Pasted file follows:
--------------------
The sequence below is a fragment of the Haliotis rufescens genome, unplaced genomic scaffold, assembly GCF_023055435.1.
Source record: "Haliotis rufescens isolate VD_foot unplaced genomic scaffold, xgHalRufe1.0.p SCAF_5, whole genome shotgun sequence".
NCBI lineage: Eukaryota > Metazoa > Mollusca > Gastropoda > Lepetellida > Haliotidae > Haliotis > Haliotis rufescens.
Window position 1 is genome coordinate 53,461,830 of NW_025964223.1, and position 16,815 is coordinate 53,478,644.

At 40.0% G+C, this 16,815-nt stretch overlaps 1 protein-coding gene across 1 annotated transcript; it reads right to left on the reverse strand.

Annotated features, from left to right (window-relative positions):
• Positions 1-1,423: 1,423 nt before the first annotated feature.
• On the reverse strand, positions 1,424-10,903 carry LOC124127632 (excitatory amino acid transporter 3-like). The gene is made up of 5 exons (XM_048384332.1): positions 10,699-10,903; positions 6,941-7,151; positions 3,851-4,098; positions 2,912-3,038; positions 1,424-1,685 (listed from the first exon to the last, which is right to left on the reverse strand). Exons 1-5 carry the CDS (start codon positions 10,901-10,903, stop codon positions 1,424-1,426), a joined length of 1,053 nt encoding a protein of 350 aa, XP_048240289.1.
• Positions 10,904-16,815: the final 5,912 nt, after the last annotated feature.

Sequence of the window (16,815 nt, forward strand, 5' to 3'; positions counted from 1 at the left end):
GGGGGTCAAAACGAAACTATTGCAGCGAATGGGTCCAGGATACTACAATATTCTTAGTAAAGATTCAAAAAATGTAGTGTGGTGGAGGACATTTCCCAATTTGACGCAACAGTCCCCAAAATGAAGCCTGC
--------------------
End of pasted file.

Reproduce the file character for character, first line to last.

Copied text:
The sequence below is a fragment of the Haliotis rufescens genome, unplaced genomic scaffold, assembly GCF_023055435.1.
Source record: "Haliotis rufescens isolate VD_foot unplaced genomic scaffold, xgHalRufe1.0.p SCAF_5, whole genome shotgun sequence".
NCBI lineage: Eukaryota > Metazoa > Mollusca > Gastropoda > Lepetellida > Haliotidae > Haliotis > Haliotis rufescens.
Window position 1 is genome coordinate 53,461,830 of NW_025964223.1, and position 16,815 is coordinate 53,478,644.

At 40.0% G+C, this 16,815-nt stretch overlaps 1 protein-coding gene across 1 annotated transcript; it reads right to left on the reverse strand.

Annotated features, from left to right (window-relative positions):
• Positions 1-1,423: 1,423 nt before the first annotated feature.
• On the reverse strand, positions 1,424-10,903 carry LOC124127632 (excitatory amino acid transporter 3-like). The gene is made up of 5 exons (XM_048384332.1): positions 10,699-10,903; positions 6,941-7,151; positions 3,851-4,098; positions 2,912-3,038; positions 1,424-1,685 (listed from the first exon to the last, which is right to left on the reverse strand). Exons 1-5 carry the CDS (start codon positions 10,901-10,903, stop codon positions 1,424-1,426), a joined length of 1,053 nt encoding a protein of 350 aa, XP_048240289.1.
• Positions 10,904-16,815: the final 5,912 nt, after the last annotated feature.

Sequence of the window (16,815 nt, forward strand, 5' to 3'; positions counted from 1 at the left end):
GGGGGTCAAAACGAAACTATTGCAGCGAATGGGTCCAGGATACTACAATATTCTTAGTAAAGATTCAAAAAATGTAGTGTGGTGGAGGACATTTCCCAATTTGACGCAACAGTCCCCAAAATGAAGCCTGC